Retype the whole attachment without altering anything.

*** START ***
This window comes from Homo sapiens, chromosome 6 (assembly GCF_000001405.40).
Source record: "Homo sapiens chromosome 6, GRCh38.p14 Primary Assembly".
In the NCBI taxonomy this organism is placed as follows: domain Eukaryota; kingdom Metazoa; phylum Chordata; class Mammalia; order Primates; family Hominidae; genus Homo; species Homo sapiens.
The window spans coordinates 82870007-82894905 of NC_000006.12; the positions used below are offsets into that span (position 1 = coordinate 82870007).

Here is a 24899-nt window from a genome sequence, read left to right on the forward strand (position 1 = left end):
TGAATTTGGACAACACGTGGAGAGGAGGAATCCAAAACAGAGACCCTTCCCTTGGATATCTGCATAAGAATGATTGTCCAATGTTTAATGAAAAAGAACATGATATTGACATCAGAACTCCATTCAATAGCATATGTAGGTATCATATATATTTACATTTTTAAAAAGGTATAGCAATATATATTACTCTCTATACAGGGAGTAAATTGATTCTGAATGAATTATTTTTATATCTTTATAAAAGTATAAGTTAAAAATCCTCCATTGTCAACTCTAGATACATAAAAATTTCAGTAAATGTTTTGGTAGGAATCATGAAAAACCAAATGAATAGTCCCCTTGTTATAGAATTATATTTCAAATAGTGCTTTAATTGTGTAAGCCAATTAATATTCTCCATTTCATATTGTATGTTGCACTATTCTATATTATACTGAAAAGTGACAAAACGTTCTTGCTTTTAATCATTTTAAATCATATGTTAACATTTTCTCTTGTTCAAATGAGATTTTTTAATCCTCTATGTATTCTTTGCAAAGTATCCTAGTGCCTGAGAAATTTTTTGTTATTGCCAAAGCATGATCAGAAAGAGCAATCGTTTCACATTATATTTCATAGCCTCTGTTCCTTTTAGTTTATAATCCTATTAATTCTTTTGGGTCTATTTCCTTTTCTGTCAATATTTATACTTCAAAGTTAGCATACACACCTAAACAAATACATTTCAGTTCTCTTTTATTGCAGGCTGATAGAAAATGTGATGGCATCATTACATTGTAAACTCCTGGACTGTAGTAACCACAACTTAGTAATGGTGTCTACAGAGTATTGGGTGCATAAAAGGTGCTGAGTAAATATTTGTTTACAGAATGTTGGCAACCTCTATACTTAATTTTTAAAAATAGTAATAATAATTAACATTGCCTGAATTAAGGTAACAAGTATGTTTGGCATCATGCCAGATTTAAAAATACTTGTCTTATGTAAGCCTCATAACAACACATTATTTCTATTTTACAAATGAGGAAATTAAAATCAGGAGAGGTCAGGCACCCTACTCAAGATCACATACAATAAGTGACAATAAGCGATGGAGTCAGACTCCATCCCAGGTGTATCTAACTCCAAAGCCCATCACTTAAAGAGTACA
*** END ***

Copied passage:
This window comes from Homo sapiens, chromosome 6 (assembly GCF_000001405.40).
Source record: "Homo sapiens chromosome 6, GRCh38.p14 Primary Assembly".
In the NCBI taxonomy this organism is placed as follows: domain Eukaryota; kingdom Metazoa; phylum Chordata; class Mammalia; order Primates; family Hominidae; genus Homo; species Homo sapiens.
The window spans coordinates 82870007-82894905 of NC_000006.12; the positions used below are offsets into that span (position 1 = coordinate 82870007).

Here is a 24899-nt window from a genome sequence, read left to right on the forward strand (position 1 = left end):
TGAATTTGGACAACACGTGGAGAGGAGGAATCCAAAACAGAGACCCTTCCCTTGGATATCTGCATAAGAATGATTGTCCAATGTTTAATGAAAAAGAACATGATATTGACATCAGAACTCCATTCAATAGCATATGTAGGTATCATATATATTTACATTTTTAAAAAGGTATAGCAATATATATTACTCTCTATACAGGGAGTAAATTGATTCTGAATGAATTATTTTTATATCTTTATAAAAGTATAAGTTAAAAATCCTCCATTGTCAACTCTAGATACATAAAAATTTCAGTAAATGTTTTGGTAGGAATCATGAAAAACCAAATGAATAGTCCCCTTGTTATAGAATTATATTTCAAATAGTGCTTTAATTGTGTAAGCCAATTAATATTCTCCATTTCATATTGTATGTTGCACTATTCTATATTATACTGAAAAGTGACAAAACGTTCTTGCTTTTAATCATTTTAAATCATATGTTAACATTTTCTCTTGTTCAAATGAGATTTTTTAATCCTCTATGTATTCTTTGCAAAGTATCCTAGTGCCTGAGAAATTTTTTGTTATTGCCAAAGCATGATCAGAAAGAGCAATCGTTTCACATTATATTTCATAGCCTCTGTTCCTTTTAGTTTATAATCCTATTAATTCTTTTGGGTCTATTTCCTTTTCTGTCAATATTTATACTTCAAAGTTAGCATACACACCTAAACAAATACATTTCAGTTCTCTTTTATTGCAGGCTGATAGAAAATGTGATGGCATCATTACATTGTAAACTCCTGGACTGTAGTAACCACAACTTAGTAATGGTGTCTACAGAGTATTGGGTGCATAAAAGGTGCTGAGTAAATATTTGTTTACAGAATGTTGGCAACCTCTATACTTAATTTTTAAAAATAGTAATAATAATTAACATTGCCTGAATTAAGGTAACAAGTATGTTTGGCATCATGCCAGATTTAAAAATACTTGTCTTATGTAAGCCTCATAACAACACATTATTTCTATTTTACAAATGAGGAAATTAAAATCAGGAGAGGTCAGGCACCCTACTCAAGATCACATACAATAAGTGACAATAAGCGATGGAGTCAGACTCCATCCCAGGTGTATCTAACTCCAAAGCCCATCACTTAAAGAGTACA